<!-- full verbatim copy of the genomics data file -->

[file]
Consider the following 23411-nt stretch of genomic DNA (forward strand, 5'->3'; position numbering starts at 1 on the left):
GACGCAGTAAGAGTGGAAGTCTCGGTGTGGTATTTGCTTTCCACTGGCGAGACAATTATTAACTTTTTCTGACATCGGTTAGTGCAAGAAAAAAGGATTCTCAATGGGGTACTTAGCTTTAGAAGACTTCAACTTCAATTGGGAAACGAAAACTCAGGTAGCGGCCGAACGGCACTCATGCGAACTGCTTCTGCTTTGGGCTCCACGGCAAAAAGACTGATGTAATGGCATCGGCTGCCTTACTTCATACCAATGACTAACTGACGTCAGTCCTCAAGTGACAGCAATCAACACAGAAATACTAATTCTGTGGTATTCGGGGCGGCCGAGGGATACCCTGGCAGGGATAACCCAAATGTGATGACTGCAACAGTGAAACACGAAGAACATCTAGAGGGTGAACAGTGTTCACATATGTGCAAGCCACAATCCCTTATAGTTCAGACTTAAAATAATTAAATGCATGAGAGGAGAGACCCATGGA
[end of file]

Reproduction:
Consider the following 23411-nt stretch of genomic DNA (forward strand, 5'->3'; position numbering starts at 1 on the left):
GACGCAGTAAGAGTGGAAGTCTCGGTGTGGTATTTGCTTTCCACTGGCGAGACAATTATTAACTTTTTCTGACATCGGTTAGTGCAAGAAAAAAGGATTCTCAATGGGGTACTTAGCTTTAGAAGACTTCAACTTCAATTGGGAAACGAAAACTCAGGTAGCGGCCGAACGGCACTCATGCGAACTGCTTCTGCTTTGGGCTCCACGGCAAAAAGACTGATGTAATGGCATCGGCTGCCTTACTTCATACCAATGACTAACTGACGTCAGTCCTCAAGTGACAGCAATCAACACAGAAATACTAATTCTGTGGTATTCGGGGCGGCCGAGGGATACCCTGGCAGGGATAACCCAAATGTGATGACTGCAACAGTGAAACACGAAGAACATCTAGAGGGTGAACAGTGTTCACATATGTGCAAGCCACAATCCCTTATAGTTCAGACTTAAAATAATTAAATGCATGAGAGGAGAGACCCATGGA